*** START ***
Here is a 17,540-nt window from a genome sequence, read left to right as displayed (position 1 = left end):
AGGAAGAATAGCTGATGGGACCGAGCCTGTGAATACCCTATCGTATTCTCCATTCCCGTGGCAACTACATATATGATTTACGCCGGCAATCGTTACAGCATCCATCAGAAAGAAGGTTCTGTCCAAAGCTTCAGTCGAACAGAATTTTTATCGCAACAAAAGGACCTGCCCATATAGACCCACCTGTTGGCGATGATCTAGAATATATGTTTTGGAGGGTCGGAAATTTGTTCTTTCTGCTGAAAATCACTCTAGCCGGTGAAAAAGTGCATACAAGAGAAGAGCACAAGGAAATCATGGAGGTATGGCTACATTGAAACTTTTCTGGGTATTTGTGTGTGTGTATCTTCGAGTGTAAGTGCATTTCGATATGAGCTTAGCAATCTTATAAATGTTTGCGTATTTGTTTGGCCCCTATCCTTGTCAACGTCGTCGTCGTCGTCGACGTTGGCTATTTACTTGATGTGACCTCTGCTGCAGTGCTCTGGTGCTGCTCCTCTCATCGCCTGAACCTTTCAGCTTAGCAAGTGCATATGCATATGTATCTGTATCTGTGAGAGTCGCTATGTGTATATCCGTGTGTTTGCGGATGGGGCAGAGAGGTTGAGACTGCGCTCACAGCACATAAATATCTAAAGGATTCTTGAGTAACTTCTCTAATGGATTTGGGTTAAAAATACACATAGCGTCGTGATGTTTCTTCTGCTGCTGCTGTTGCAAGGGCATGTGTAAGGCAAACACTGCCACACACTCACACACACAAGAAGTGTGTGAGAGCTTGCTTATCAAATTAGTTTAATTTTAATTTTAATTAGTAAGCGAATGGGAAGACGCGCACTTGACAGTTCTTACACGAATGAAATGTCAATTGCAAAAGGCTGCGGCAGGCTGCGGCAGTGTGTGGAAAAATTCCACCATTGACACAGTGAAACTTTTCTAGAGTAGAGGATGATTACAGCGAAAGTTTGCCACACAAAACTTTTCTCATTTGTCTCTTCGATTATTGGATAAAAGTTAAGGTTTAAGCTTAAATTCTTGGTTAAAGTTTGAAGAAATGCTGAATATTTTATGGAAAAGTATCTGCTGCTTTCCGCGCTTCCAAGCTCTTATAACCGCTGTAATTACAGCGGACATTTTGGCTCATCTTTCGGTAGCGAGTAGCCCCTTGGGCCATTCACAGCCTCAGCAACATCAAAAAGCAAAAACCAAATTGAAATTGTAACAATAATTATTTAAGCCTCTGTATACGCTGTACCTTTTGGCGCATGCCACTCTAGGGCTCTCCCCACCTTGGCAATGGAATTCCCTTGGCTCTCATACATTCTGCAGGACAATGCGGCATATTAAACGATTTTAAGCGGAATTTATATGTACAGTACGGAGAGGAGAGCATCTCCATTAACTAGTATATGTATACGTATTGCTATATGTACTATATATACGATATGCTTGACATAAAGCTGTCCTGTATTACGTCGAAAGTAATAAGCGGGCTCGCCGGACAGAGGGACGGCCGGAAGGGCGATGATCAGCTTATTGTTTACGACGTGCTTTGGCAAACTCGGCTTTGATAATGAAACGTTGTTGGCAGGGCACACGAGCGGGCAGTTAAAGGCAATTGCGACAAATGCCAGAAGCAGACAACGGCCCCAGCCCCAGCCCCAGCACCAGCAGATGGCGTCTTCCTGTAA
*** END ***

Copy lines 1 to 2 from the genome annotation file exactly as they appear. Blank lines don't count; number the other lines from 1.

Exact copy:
Here is a 17,540-nt window from a genome sequence, read left to right as displayed (position 1 = left end):
AGGAAGAATAGCTGATGGGACCGAGCCTGTGAATACCCTATCGTATTCTCCATTCCCGTGGCAACTACATATATGATTTACGCCGGCAATCGTTACAGCATCCATCAGAAAGAAGGTTCTGTCCAAAGCTTCAGTCGAACAGAATTTTTATCGCAACAAAAGGACCTGCCCATATAGACCCACCTGTTGGCGATGATCTAGAATATATGTTTTGGAGGGTCGGAAATTTGTTCTTTCTGCTGAAAATCACTCTAGCCGGTGAAAAAGTGCATACAAGAGAAGAGCACAAGGAAATCATGGAGGTATGGCTACATTGAAACTTTTCTGGGTATTTGTGTGTGTGTATCTTCGAGTGTAAGTGCATTTCGATATGAGCTTAGCAATCTTATAAATGTTTGCGTATTTGTTTGGCCCCTATCCTTGTCAACGTCGTCGTCGTCGTCGACGTTGGCTATTTACTTGATGTGACCTCTGCTGCAGTGCTCTGGTGCTGCTCCTCTCATCGCCTGAACCTTTCAGCTTAGCAAGTGCATATGCATATGTATCTGTATCTGTGAGAGTCGCTATGTGTATATCCGTGTGTTTGCGGATGGGGCAGAGAGGTTGAGACTGCGCTCACAGCACATAAATATCTAAAGGATTCTTGAGTAACTTCTCTAATGGATTTGGGTTAAAAATACACATAGCGTCGTGATGTTTCTTCTGCTGCTGCTGTTGCAAGGGCATGTGTAAGGCAAACACTGCCACACACTCACACACACAAGAAGTGTGTGAGAGCTTGCTTATCAAATTAGTTTAATTTTAATTTTAATTAGTAAGCGAATGGGAAGACGCGCACTTGACAGTTCTTACACGAATGAAATGTCAATTGCAAAAGGCTGCGGCAGGCTGCGGCAGTGTGTGGAAAAATTCCACCATTGACACAGTGAAACTTTTCTAGAGTAGAGGATGATTACAGCGAAAGTTTGCCACACAAAACTTTTCTCATTTGTCTCTTCGATTATTGGATAAAAGTTAAGGTTTAAGCTTAAATTCTTGGTTAAAGTTTGAAGAAATGCTGAATATTTTATGGAAAAGTATCTGCTGCTTTCCGCGCTTCCAAGCTCTTATAACCGCTGTAATTACAGCGGACATTTTGGCTCATCTTTCGGTAGCGAGTAGCCCCTTGGGCCATTCACAGCCTCAGCAACATCAAAAAGCAAAAACCAAATTGAAATTGTAACAATAATTATTTAAGCCTCTGTATACGCTGTACCTTTTGGCGCATGCCACTCTAGGGCTCTCCCCACCTTGGCAATGGAATTCCCTTGGCTCTCATACATTCTGCAGGACAATGCGGCATATTAAACGATTTTAAGCGGAATTTATATGTACAGTACGGAGAGGAGAGCATCTCCATTAACTAGTATATGTATACGTATTGCTATATGTACTATATATACGATATGCTTGACATAAAGCTGTCCTGTATTACGTCGAAAGTAATAAGCGGGCTCGCCGGACAGAGGGACGGCCGGAAGGGCGATGATCAGCTTATTGTTTACGACGTGCTTTGGCAAACTCGGCTTTGATAATGAAACGTTGTTGGCAGGGCACACGAGCGGGCAGTTAAAGGCAATTGCGACAAATGCCAGAAGCAGACAACGGCCCCAGCCCCAGCCCCAGCACCAGCAGATGGCGTCTTCCTGTAA